San Antonio has improved — and can improve moreWith the closing of KLRN’s “Texas Week” after a run of nearly seven years, it’s a good time to take a brief survey of the San Antonio scene. When I returned from a decade in Houston, I was impressed with many key ways in which the city has changed, grown and grown more complex. Local politics and politicians are at a new level.
As the people in and near Houston recover from the horrors of massive flooding and go about the disgusting, back-breaking work of reclaiming their stinking, muck-filled homes, they should take heart from the wisdom of San Antonio Congressman Lamar Smith. Simply put, they should look at the bright side. Congressman Smith has long been a skeptic, some say a denier, of climate change.
Last week I told how comedian/activist Dick Gregory enflamed San Antonio with a 1968 speech at St. Mary’s University. This week I want to tell you how, exactly three months later, he helped keep another city from burning. On Thursday, April 4, 1968, Martin Luther King was assassinated in Memphis. Washington, D.C., was the first to erupt. President Lyndon Johnson called in more than 13,000 troops to quell rioting. Marines with machine guns guarded the Capitol.
Muck Rack makes it simple to find people, tweets, or articles that mention any name, keyword, company, hashtag etc. We've compiled this guide to help you make the most of your search.
Selecting a term
Start searching tweets, articles from media outlets, articles mentioned in tweets, journalists'
names, titles and bios with some suggested searches:
Companies or Topics (e.g. iPhone, Microsoft)
Phrases (e.g. "cloud computing") — use quotes to keep the terms together
Twitter handles (e.g. @username) — returns those who have mentioned or replied to
Names (e.g. "David Pogue")
Hashtags (e.g. #sxsw, #london2012)
Bio details (e.g. vegan, Olympics, father)
Muck Rack's Advanced Search allows for many boolean operators.
Find results that mention multiple specified terms, use AND or
+. For example, ensure each result contains both Elon Musk and Mark Zuckerberg by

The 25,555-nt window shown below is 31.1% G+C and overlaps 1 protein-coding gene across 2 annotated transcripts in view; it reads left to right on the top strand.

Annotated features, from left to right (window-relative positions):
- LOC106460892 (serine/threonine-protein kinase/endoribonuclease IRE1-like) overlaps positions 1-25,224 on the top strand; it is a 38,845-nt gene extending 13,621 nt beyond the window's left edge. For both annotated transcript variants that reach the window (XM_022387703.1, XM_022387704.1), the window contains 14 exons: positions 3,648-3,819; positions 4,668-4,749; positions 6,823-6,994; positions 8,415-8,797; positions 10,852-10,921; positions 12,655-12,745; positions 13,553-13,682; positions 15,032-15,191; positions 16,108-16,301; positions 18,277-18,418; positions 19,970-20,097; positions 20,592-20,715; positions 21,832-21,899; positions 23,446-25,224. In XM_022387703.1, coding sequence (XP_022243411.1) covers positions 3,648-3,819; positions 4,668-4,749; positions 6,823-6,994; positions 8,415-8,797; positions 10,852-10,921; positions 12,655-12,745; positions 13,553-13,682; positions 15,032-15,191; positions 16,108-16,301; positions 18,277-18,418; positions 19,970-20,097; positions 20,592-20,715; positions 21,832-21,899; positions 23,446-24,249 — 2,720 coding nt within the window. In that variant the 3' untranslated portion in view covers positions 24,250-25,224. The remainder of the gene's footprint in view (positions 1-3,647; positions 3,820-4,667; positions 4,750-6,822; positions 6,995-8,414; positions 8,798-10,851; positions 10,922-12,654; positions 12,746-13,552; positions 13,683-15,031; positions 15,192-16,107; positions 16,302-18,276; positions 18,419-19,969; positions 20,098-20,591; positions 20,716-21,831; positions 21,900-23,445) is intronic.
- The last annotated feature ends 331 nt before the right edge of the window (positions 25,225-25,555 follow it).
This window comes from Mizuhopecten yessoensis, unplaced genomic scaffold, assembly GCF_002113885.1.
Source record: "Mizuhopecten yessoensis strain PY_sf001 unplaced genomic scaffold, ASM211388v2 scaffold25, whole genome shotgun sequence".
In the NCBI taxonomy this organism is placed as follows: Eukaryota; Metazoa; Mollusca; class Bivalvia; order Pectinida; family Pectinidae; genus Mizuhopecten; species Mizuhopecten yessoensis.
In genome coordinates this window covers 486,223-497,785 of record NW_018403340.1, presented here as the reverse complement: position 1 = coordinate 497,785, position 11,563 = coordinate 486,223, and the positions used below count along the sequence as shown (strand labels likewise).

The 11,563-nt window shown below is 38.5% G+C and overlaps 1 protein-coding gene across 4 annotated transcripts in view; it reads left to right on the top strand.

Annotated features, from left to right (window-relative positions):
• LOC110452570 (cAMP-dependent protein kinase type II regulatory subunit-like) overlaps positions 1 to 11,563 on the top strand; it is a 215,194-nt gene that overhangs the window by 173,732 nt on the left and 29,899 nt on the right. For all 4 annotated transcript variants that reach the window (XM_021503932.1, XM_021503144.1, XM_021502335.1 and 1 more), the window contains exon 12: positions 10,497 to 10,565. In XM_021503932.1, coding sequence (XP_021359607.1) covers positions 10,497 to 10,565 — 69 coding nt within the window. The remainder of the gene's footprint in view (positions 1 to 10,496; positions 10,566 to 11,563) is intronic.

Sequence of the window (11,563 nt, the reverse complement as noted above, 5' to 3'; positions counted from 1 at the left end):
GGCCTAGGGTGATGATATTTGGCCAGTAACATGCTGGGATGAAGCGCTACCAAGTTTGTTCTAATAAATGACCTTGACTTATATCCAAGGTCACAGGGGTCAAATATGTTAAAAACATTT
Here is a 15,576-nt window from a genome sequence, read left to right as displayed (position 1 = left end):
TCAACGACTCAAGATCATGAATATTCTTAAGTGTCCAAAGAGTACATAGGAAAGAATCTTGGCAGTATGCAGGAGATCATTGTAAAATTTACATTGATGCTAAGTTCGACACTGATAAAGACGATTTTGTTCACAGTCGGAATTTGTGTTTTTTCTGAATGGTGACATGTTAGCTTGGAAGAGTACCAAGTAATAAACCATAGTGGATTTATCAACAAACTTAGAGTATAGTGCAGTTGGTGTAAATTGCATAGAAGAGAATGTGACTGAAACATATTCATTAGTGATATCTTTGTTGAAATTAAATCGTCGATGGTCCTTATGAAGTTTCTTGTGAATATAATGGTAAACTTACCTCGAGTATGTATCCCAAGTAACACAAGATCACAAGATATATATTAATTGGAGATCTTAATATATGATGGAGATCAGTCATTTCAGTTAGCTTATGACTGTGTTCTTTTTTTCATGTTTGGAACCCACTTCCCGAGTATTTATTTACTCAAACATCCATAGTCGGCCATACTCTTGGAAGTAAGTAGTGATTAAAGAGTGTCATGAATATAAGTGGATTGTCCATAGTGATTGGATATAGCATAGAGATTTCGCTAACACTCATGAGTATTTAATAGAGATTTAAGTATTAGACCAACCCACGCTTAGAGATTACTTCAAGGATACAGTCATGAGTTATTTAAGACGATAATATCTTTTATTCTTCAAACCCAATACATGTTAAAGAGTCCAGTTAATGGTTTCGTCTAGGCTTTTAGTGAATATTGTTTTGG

searching Obama AND Romney or Obama + Romney.
Use the operators OR or , to broaden your search when you'd like either of
multiple terms to appear in results. (This is the default behavior of our search when no operators
are used.) For example, search for democrat OR republican to find results that refer to
Democrats and/or Republicans.
Use NOT or - to subtract results from your search. For
example, searching Disney will yield results about the Walt Disney Company as well as Walt Disney
World Resort. To exclude mentions of Disney World, search for Disney -World or Disney
When using one of these operators with a phrase, enclose it in quotation marks. For example, you can
find results about smartphones excluding Apple's iPhone 4S by searching smartphone -"iPhone
Exact case matching or punctuation
If you're searching for a brand name or keyword that relies on specific punctuation marks or capitalization, you can
find results that match your exact query by adding matchcase: before the keyword you're searching for, like matchcase:E*TRADE .
Use parentheses to separate multiple
boolean phrases. For example, to find journalists talking about having fun in Disney World or
Disneyland, search for ("disney world" OR disneyland) AND fun.
An asterisk can be used to search for any variation of a root word truncated by the asterisk. For example, searching for admin* will return results for administrator, administration, administer, administered, etc.
A near operator is an AND operator where you can control the distance between the words. You can vary the distance the near operation uses by adding a forward slash and number (between 0-99) such as strawberries NEAR/10 "whipped cream", which means the strawberries must exist within 10 words of "whipped cream".